One afternoon, as my daughter nested on her bedroom floor with her stuffies and her tablet, I laid myself down next to her and requested, “Can I lie down next to you?”
I must have sounded like the most pathetic creature to ever live and, truthfully, I felt it to be so. I felt weary-worn in body and soul and literally pathetic in every synonymous sense of the word. There are days when mothering is unspeakably tough, and this week has been a collection those days. From temper tantrums to busy days (which my girl dearly didn’t want to participate in) to ballet class and early morning stomach bugs, this has been quite a week. I’m tired, worn, and, honestly, wilting a bit. I have rarely felt less equal to the task of raising my daughter than I have this week. My eyes are weak from lack of sleep and too many tears. The things that give me joy (reading, writing, working out, etc.) I have often been too tired to fully enjoy, but I am still doing my best to keep up with them because they are my soul food.
This weekend is Valentine’s Day. I’m not looking for flowers or chocolate or a fancy dinner out. All I want is some time with my husband and some time to myself to center down and ground myself before the week starts all over again.
The past month and a half has been full of words, songs, laughs, screams, changes, and growth. Elizabeth has developed by leaps and bounds, her words coalescing into sentences, babbles into song lyrics. She loves to learn and play and show off what she has learned. She memorizes songs and her favorite cartoons, acts out her favorite scenes and made-up scenarios, plays enthusiastically and reports everything on the world around her, just in awe and utterly delighted with the world she is discovering. Her big thing this season has been discovering that season change. Fall is often the most obvious and blazingly glorious of seasonal changes and with it has brought exclamations and examinations and just sheer squealing delight as God has repainted the canvas of Elizabeth’s world before her very eyes. And she changes right along with it.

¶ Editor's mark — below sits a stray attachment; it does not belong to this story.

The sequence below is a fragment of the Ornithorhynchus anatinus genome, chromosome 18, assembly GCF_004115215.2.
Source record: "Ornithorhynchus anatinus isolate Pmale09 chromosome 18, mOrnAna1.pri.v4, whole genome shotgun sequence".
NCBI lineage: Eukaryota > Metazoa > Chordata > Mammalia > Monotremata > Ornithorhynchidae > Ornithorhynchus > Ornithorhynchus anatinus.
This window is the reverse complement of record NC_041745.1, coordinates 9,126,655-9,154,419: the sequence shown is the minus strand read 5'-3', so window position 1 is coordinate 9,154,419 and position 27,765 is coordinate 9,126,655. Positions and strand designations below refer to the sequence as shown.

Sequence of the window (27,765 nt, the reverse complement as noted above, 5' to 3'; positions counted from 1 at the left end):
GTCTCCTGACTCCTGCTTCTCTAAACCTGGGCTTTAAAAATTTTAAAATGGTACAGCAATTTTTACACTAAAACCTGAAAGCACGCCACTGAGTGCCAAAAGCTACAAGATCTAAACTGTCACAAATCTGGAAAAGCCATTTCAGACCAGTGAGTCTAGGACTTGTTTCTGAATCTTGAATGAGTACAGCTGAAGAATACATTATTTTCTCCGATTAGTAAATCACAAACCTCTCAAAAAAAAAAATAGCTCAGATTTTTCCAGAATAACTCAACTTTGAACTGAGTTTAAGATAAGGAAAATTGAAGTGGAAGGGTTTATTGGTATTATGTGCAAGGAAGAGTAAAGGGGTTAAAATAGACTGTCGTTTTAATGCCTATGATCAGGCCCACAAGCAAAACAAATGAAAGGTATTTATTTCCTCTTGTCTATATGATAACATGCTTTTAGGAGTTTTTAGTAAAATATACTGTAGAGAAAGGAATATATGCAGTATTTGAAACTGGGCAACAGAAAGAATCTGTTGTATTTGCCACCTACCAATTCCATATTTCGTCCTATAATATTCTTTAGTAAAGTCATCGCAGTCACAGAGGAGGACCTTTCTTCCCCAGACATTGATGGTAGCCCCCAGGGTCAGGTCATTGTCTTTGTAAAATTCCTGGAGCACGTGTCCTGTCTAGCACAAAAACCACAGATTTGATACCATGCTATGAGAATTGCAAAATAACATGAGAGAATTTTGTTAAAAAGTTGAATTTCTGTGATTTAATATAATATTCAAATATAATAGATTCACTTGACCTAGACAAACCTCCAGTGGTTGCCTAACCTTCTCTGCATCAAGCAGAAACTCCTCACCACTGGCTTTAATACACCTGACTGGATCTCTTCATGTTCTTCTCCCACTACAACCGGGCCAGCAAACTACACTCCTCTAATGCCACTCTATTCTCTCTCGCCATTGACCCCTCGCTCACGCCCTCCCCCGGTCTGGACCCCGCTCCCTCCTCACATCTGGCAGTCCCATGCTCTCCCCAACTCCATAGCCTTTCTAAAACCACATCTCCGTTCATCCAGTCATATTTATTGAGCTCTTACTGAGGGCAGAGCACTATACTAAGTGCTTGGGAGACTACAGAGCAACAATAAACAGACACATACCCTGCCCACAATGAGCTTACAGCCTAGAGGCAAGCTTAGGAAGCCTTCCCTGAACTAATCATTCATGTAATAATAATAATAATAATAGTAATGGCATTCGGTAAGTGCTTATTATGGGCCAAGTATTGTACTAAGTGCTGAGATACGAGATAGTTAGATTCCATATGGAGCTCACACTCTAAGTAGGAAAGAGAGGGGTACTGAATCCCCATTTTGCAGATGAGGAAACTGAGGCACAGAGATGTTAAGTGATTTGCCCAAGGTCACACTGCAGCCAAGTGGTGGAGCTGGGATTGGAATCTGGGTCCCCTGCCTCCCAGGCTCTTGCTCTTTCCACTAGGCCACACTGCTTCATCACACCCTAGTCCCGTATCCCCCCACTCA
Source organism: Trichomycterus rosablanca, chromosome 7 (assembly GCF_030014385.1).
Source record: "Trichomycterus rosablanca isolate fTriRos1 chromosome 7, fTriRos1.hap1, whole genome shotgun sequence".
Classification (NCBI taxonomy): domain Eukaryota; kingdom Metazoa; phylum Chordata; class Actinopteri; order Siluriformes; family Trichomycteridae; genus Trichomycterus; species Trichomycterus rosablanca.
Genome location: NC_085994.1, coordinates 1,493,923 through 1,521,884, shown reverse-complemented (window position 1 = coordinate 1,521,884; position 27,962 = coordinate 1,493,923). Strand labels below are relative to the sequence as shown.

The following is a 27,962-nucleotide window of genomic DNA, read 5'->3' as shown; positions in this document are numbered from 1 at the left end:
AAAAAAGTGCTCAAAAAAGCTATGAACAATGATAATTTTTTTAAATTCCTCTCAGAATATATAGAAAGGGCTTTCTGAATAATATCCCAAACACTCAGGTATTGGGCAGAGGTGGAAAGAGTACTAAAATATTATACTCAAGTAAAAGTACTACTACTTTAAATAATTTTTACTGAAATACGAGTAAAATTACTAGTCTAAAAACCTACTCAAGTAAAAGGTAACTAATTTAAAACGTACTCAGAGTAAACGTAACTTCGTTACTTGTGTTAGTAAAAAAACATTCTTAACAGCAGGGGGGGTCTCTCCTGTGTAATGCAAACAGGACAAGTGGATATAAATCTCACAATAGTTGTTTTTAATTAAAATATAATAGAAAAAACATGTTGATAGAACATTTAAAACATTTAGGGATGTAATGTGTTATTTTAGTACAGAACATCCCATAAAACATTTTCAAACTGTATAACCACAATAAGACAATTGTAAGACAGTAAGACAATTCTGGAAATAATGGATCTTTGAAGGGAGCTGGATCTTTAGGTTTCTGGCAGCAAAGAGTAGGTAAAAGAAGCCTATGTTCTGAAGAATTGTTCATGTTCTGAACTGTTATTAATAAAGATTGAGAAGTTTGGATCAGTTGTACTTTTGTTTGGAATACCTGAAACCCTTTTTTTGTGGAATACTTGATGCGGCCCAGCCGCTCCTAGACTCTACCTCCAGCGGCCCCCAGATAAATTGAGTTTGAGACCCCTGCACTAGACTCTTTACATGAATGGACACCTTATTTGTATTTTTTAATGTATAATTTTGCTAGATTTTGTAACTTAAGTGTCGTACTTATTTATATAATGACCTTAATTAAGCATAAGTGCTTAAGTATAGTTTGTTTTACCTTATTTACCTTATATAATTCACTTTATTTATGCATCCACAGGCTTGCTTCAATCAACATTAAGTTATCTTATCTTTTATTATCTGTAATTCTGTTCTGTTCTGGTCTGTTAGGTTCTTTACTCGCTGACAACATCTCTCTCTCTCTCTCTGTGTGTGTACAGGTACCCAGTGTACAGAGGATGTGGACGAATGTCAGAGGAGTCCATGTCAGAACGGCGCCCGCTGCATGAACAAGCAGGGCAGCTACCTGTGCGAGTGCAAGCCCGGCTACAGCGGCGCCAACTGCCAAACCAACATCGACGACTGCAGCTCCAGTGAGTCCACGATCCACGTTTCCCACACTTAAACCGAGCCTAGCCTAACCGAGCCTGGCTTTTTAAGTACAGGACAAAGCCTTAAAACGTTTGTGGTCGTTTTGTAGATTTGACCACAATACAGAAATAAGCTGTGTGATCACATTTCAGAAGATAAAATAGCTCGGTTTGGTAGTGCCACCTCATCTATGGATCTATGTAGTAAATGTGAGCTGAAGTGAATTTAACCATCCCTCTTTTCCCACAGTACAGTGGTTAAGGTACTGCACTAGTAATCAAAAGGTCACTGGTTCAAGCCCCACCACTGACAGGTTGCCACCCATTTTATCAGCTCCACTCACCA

A few Sundays ago, during her grandmother’s visit, she gave us all a delightful surprise. As people gathered in for morning worship service, milling and visiting together, Elizabeth made her way up onto the platform, found the cordless microphone on the side of the pulpit, and picked it up. She then treated everyone gathered in for service so far to an impromptu performance of her favorite song: “Jesus Loves Me”. When she picked up the mic, I had started towards her to help her put it down. But she started singing — our family song, one that is always requested and sung together at bedtime every night, just as it was in my childhood — and I froze. I just stood there and let my child, my girl of barely three, minister to those gathered in the meeting house. And she did. She did minister to them. No prompting from me or Ben, no guidance, no cajoling even, really. Just some encouragement from those listening. I just stood there, holding her blankies and Lambie (her dearest friends) and watched God speak through my toddler.
She sang through the song twice and then, in true Elizabeth fashion, bowed and said, “Thank you! Thank you!” My dear little ham.
I’m tearing up as I write this two weeks later. I had intended to write it sooner, don’t know why I didn’t. But here I am writing it now. And it’s hitting me like a hammer. No offense to my wonderful husband, who happens to be the pastor, but our daughter probably spoke the most poignant words in that entire service in her little toddler voice. In the Quaker church, we believe that each and every person has the capacity to minister, has a personal ministry even. My daughter was a minister that day with the most important of messages on her little tongue.
She reminded us all, no matter our age, that we are loved. Even when others reject us, even when life is hard, when days are grey and cold, and our road bleak with despair creeping up on its edges. Or even when we are just having a difficult day or being difficult ourselves. We are loved by God. Completely and utterly and eternally. You. Me. All of us. We are loved.
Thank you, Elizabeth. Can’t wait to hear more.
Cross-posted on my writing blog http://awriterbecoming.com.
For our wedding anniversary this year, the only gift I requested from my husband was as set of coloring books and crayons of my own, separate from those that belong to my toddler daughter. What? I like coloring. Of course, he came through with coloring books of Disney Princesses and My Little Pony (yay!), but I beefed up my coloring book collection the other day with some of the new wildly-popular coloring books for adults. The one I worked on last night for my winding-down time was one of floral mosaics. I wanted something simple so I chose a picture of daisies and settled in quite happily with a colored pencil in one hand and an apple in the other. Even as I finished the stems and started working on the flowers’ yellow hearts, I felt this sudden urge to leap up from my chair at the kitchen table and run into the living room crying, “Mom! Mom! Look, look!”